• Nobody involved in the project has enough experience to estimate a fair budget, but no-one wants to admit to not having enough experience.
  • The people estimating the budget are pressured into underestimating the costs
  • The job, for reasons not yet foreeen, will incur unexpected additional costs.

Budget Checklist

1) Make sure you have reviewed each of the 2 to 3 times multipliers for inexperience in Requirements and Prioritisation.

2) Do you have someone on the project with enough experience to estimate a budget?

A: Yes

  • Is that person the person doing the work?
    A: Yes: Then accept their min/max estimates for costs and their choice of a prudent budget
    A: No: Then have them review their min/max estimates for costs with the person doing the work, let the person doing the work provide detail, and let them come to a consensus.

A: No

  • Find someone to help.
  • If you are able and willing to risk the cost of 1 or 2 weeks work, consider simply starting the work and reviewing progress after 1 or 2 weeks. Then, try again to estimate a budget.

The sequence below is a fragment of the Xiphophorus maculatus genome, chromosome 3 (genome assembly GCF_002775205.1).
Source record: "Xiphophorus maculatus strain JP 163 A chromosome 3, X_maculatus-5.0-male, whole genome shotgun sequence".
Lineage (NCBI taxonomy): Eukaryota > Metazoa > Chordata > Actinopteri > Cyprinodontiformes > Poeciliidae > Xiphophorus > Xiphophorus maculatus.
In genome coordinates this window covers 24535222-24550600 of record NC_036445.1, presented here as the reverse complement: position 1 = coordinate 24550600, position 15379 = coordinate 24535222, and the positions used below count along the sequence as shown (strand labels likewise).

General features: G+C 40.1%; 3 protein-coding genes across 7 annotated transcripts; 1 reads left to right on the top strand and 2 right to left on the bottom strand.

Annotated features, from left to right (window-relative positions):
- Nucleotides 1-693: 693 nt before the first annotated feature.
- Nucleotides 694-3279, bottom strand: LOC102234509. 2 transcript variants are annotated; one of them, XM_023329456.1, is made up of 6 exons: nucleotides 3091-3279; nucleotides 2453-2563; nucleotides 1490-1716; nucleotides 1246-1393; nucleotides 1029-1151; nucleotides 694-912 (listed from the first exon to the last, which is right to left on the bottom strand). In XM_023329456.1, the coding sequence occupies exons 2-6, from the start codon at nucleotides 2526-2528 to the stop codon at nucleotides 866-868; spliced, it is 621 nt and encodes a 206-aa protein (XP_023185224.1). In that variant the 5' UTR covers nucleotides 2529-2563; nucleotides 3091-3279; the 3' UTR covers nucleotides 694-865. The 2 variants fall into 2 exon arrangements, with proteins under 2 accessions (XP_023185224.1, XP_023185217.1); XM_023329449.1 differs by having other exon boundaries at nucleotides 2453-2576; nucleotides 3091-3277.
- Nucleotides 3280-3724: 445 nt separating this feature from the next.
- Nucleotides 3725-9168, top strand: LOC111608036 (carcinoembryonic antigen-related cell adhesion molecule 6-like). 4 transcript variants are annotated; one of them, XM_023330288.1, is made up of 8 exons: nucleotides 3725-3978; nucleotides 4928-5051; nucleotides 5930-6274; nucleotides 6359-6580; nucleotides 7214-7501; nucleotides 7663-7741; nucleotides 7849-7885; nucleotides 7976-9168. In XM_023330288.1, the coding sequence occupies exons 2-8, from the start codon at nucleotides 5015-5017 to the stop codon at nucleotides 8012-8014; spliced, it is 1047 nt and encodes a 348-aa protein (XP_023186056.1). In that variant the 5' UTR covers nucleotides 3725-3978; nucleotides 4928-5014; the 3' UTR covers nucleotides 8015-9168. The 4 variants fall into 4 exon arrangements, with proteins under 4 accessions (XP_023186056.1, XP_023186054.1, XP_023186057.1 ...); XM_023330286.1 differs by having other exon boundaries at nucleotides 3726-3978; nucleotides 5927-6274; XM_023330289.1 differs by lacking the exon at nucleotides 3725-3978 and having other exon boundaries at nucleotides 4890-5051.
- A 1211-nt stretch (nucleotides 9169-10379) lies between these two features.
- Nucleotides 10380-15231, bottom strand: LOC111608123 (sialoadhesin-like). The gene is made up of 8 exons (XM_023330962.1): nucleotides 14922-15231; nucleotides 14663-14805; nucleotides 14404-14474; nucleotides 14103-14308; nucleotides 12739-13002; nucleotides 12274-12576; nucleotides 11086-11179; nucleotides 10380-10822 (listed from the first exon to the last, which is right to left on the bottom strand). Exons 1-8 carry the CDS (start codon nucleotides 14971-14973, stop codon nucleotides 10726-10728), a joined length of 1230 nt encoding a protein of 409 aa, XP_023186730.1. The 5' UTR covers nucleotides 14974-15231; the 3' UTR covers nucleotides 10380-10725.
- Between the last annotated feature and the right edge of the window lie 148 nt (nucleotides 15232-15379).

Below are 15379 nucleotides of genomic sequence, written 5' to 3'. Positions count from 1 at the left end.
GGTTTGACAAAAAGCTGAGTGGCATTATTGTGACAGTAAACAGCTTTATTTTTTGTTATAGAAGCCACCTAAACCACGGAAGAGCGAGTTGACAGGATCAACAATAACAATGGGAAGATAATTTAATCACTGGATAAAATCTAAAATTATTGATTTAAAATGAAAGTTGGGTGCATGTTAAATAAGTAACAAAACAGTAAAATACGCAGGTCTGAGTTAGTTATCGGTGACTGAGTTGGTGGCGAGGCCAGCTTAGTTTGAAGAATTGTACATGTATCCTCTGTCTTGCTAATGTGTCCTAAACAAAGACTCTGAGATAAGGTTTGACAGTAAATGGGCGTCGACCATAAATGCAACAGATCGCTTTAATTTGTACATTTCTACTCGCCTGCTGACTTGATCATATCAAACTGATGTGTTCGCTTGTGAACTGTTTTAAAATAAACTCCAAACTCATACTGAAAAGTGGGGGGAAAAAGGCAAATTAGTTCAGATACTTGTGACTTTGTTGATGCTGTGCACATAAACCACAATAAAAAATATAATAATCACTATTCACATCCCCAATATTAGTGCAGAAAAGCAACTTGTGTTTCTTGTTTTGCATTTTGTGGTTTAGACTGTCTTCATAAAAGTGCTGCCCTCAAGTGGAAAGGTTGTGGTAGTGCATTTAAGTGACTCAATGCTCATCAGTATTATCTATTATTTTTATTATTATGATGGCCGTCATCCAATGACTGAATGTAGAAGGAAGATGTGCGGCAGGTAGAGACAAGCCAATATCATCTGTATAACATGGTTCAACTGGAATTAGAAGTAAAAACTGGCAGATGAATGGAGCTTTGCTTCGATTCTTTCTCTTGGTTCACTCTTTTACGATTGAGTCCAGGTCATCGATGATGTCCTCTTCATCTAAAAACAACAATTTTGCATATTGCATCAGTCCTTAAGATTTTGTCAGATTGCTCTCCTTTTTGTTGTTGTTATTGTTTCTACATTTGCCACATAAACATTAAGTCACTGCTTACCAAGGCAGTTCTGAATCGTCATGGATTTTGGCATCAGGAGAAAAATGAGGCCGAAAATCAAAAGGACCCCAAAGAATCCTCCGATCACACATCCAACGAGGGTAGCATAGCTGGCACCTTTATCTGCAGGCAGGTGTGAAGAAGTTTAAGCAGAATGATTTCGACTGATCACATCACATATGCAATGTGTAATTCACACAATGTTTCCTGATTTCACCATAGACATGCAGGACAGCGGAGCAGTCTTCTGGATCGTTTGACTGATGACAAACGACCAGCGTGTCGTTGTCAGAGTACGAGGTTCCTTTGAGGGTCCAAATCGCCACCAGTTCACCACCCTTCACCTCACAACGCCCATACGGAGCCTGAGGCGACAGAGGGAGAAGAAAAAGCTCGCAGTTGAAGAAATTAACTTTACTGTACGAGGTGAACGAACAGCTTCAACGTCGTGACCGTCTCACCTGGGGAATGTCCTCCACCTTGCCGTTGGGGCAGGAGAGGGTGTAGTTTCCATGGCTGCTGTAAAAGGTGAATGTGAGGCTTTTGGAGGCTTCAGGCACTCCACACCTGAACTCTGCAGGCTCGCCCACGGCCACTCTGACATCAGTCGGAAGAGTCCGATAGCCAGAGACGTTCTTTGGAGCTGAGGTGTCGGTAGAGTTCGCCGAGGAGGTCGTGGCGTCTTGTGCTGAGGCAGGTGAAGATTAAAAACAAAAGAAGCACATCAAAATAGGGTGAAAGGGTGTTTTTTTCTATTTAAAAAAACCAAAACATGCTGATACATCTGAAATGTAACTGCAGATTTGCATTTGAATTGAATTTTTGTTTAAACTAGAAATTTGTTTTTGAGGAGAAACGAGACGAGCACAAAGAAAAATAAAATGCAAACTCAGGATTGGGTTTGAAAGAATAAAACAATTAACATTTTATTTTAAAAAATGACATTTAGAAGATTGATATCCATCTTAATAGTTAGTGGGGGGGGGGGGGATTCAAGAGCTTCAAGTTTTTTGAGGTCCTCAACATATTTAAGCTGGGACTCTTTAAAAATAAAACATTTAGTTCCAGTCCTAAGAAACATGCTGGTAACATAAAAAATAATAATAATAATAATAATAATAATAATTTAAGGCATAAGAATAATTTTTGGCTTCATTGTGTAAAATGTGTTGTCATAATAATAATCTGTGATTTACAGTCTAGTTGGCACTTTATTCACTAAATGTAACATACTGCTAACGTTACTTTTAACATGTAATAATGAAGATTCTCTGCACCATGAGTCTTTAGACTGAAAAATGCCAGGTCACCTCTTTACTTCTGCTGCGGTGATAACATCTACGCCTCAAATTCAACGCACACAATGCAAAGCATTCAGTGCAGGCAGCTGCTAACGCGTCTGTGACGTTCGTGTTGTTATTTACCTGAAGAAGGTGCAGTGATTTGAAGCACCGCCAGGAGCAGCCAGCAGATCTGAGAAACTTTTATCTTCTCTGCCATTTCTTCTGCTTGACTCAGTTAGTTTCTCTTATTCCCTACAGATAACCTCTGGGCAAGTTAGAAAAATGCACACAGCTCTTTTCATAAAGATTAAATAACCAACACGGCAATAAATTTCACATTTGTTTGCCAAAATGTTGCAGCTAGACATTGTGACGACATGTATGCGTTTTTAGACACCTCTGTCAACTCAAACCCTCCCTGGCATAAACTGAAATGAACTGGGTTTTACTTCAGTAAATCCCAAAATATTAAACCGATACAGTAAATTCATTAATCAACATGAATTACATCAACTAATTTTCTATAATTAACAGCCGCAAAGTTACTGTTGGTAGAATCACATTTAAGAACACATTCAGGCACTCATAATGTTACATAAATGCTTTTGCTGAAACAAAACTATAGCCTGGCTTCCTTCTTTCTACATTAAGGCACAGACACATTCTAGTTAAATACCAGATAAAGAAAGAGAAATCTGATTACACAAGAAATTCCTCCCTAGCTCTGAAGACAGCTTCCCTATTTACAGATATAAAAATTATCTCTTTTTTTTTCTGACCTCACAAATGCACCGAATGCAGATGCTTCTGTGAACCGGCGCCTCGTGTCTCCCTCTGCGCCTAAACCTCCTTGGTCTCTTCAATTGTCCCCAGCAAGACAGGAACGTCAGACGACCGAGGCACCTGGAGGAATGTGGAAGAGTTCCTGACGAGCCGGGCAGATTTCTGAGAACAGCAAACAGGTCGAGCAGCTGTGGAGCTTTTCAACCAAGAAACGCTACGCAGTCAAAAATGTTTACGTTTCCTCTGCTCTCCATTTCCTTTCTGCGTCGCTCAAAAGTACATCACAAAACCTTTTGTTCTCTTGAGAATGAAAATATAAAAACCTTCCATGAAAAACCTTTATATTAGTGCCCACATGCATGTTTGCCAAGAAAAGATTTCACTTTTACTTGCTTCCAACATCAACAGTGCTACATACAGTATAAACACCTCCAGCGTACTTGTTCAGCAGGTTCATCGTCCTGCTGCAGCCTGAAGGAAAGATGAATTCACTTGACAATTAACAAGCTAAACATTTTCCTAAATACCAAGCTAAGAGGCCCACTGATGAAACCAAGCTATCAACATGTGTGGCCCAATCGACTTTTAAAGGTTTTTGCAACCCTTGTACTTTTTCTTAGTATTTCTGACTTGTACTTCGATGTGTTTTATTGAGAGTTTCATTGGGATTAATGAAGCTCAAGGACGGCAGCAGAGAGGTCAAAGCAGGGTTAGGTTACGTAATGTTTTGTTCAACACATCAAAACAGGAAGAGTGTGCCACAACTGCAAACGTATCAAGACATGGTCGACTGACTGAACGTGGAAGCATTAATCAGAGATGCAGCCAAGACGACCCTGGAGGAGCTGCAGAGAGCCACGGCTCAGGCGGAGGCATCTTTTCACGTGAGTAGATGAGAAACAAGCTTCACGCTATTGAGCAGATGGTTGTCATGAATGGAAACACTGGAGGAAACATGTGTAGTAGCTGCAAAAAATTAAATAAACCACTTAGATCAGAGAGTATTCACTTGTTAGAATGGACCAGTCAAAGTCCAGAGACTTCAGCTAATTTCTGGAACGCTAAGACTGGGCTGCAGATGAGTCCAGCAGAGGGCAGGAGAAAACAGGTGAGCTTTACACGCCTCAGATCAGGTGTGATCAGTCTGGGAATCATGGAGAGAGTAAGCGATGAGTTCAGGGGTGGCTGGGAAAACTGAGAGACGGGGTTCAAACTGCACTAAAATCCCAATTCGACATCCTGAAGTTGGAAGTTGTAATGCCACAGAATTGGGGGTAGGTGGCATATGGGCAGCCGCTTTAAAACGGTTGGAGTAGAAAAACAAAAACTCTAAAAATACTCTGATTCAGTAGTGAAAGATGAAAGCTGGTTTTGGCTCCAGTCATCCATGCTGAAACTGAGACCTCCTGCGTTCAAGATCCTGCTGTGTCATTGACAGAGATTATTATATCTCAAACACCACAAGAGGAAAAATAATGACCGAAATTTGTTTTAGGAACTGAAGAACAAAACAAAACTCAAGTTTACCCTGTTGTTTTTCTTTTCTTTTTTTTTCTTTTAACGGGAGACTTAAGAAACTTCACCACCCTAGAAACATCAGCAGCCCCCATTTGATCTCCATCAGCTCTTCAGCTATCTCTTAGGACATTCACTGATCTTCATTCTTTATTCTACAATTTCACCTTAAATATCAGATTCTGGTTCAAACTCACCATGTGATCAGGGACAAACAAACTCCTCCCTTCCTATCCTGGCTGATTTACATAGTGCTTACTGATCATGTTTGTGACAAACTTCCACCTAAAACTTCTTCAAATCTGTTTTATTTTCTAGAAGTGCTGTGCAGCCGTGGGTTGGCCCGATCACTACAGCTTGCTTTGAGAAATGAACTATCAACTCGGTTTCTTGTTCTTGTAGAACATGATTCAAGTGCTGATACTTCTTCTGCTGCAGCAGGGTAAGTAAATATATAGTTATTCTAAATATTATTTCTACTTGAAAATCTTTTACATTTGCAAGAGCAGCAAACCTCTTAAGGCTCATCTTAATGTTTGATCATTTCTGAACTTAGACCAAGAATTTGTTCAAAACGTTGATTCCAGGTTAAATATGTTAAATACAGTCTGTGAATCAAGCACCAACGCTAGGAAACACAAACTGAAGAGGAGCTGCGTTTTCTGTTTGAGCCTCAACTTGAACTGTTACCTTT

Review

  • Whatever you do, review how you are working after 1 to 2 weeks. Ask yourselves questions to help understand your satisfaction and dissatisfaction, for instance:
    • What is going well?
    • What am I happy with or not happy with?
    • What can we do better?
    • What would I like to change?
      Then, make a plan to do at least one of the things you decided would make things better.

Note you are not asking, “is the thing we are delivering good?” You are asking “is the way we are working good?” The two things are closely linked of course, both in the positives and the negatives.

Review Checklist

1) Did you, in fact, do a review after 1 to 2 weeks?
2) Did you, in fact, choose at least one thing to improve?
3) If you are now 4 weeks into a project have you, in fact, improved the things you intended to improve.

Risk

  • A risk is something that might either stop your project or else make you wish you had not started it. Make a list of them.
  • All of the checklists above represent potential risks. If you did not have a whole-hearted pass for each item of each checklist, list that as a risk.